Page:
There are three ways that the New Testament completes the sentence,
“The Son of Man came…”
“The Son of Man came not to be served but to serve, and give his life as a ransom for many” (Mark 10:45);
“The Son of Man came to seek and save the lost” (Luke 19:10);
“The Son of Man came eating and drinking…” (Luke 7:34).
The first two are statements of purpose. Why did Jesus come? He came to serve, to give his life as a ransom and to seek and save the lost. The third is a statement of method. How did Jesus come? He came eating and drinking.Jesus spent his time eating and drinking--a lot of his time. His mission strategy was primarily a long meal, stretching into the evening. He crafted relationships and shared himself and his message around a table with some grilled fish, a loaf of bread, and a pitcher of wine.
Luke’s Gospel is full of stories of Jesus eating with people.
In Luke 5 Jesus eats with tax collectors and sinners at the home of Levi.
In Luke 7 Jesus is anointed at the home of Simon the Pharisee during a meal.
In Luke 9 Jesus feeds the five thousand.
In Luke 10 Jesus eats at the home of Mary and Martha.
In Luke 11 Jesus condemns the Pharisees and teachers of the law at a meal.
In Luke 14 Jesus is at a meal when he urges people to invite the poor to their meals rather than their friends.
In Luke 19 Jesus invites himself to dinner with Zaccheus
.In Luke 22 we have the account of the Last Supper.
In Luke 24 the risen Jesus has a meal with two disciples in Emmaus and later eats fish with the disciples in Jerusalem.
Commentator Robert Karris concludes: “In Luke’s Gospel Jesus is either going to a meal, at a meal, or coming from a meal.”
Jesus is called “a glutton and a drunkard, a friend of tax collectors and sinners.” This is why eating and drinking were so important to the mission of Jesus: they were a sign of his friendship with tax collectors and sinners. His “excess” of food and “excess” of grace are linked. Meals with Jesus were enacted grace, community and mission – they represented something bigger. They were glimpses of a new world, a new kingdom and new way of perceiving who was to be loved and included. But meals with Jesus are not just symbolic – food is stuff - it’s not just ideas or theories. You put it in your mouth, taste it, and eat it. And meals are more than food. They are social occasions that represent friendship, community and welcome.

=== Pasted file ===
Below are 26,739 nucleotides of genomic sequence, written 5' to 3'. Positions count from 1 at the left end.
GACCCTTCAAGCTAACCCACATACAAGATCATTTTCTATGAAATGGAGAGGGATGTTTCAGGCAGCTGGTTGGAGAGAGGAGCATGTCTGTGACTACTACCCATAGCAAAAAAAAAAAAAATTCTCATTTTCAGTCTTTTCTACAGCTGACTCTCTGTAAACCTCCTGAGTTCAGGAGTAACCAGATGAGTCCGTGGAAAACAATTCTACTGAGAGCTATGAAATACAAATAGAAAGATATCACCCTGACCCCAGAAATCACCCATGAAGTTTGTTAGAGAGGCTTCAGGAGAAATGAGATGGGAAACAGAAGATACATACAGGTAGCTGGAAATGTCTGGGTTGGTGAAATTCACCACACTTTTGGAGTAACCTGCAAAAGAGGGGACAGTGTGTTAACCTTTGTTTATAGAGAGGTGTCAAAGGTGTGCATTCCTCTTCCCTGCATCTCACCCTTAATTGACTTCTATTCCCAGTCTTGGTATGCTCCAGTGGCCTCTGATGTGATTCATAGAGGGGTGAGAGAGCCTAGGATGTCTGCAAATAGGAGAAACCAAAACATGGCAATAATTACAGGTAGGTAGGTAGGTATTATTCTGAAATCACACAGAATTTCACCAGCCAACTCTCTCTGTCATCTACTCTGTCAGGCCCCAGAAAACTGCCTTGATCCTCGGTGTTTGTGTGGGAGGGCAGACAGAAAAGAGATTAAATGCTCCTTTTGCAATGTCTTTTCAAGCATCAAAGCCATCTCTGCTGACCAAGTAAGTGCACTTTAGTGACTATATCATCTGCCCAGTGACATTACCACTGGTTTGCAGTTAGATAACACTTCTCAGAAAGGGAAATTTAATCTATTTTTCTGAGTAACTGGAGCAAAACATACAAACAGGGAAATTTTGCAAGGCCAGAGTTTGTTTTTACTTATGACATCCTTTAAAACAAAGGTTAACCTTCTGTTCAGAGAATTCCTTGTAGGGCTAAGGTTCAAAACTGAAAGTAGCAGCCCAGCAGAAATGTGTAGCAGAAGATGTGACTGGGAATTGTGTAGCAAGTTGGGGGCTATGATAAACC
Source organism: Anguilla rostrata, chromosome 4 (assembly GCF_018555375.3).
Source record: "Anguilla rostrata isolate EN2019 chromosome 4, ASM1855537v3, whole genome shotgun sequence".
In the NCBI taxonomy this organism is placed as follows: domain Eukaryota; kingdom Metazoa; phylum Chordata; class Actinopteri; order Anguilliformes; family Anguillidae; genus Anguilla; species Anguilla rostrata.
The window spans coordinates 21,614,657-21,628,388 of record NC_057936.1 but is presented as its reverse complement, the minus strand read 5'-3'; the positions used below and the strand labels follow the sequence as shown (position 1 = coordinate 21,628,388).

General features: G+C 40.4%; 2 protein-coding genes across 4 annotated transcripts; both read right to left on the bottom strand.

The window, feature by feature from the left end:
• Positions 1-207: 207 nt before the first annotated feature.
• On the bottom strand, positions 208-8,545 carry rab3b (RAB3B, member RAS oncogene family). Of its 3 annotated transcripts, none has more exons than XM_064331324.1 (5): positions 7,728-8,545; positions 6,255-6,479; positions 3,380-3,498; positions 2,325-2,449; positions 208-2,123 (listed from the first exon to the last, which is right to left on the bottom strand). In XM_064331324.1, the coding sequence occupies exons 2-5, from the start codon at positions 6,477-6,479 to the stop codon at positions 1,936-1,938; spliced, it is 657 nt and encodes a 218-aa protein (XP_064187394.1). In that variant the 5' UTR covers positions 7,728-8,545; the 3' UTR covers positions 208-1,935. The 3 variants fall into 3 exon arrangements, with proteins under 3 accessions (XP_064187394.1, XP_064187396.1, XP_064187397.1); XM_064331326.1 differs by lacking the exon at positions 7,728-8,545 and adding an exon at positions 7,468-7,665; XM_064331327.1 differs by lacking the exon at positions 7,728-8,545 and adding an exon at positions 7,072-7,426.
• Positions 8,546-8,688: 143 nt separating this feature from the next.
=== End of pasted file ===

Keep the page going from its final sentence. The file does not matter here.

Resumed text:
The meals of Jesus are a window into his message of grace and the way it defines his community and its mission. What it would look like for us to do the same? Maybe hospitality and eating together are still the best ways to influence others for God’s Kingdom? What if we got more intentional about our tables?
Long before the church had pulpits and baptisteries, she had kitchens and dinner tables. Even a casual reading of the New Testament unveils the house as the primary tool of the church. Hospitality opens the door to uncommon community. It's no accident that hospitality and hospital come from the same Latin word, for they both lead to the same result: healing.
When you open your door to someone, you are sending this message: "You matter to me and to God." You may think you are saying, "Come over for a visit." But what your guest hears is, "I'm worth the effort."
This summer we will study the meals of Jesus in the Gospel of Luke. We will find our place at His table and consider together the power of an open table and an welcoming heart!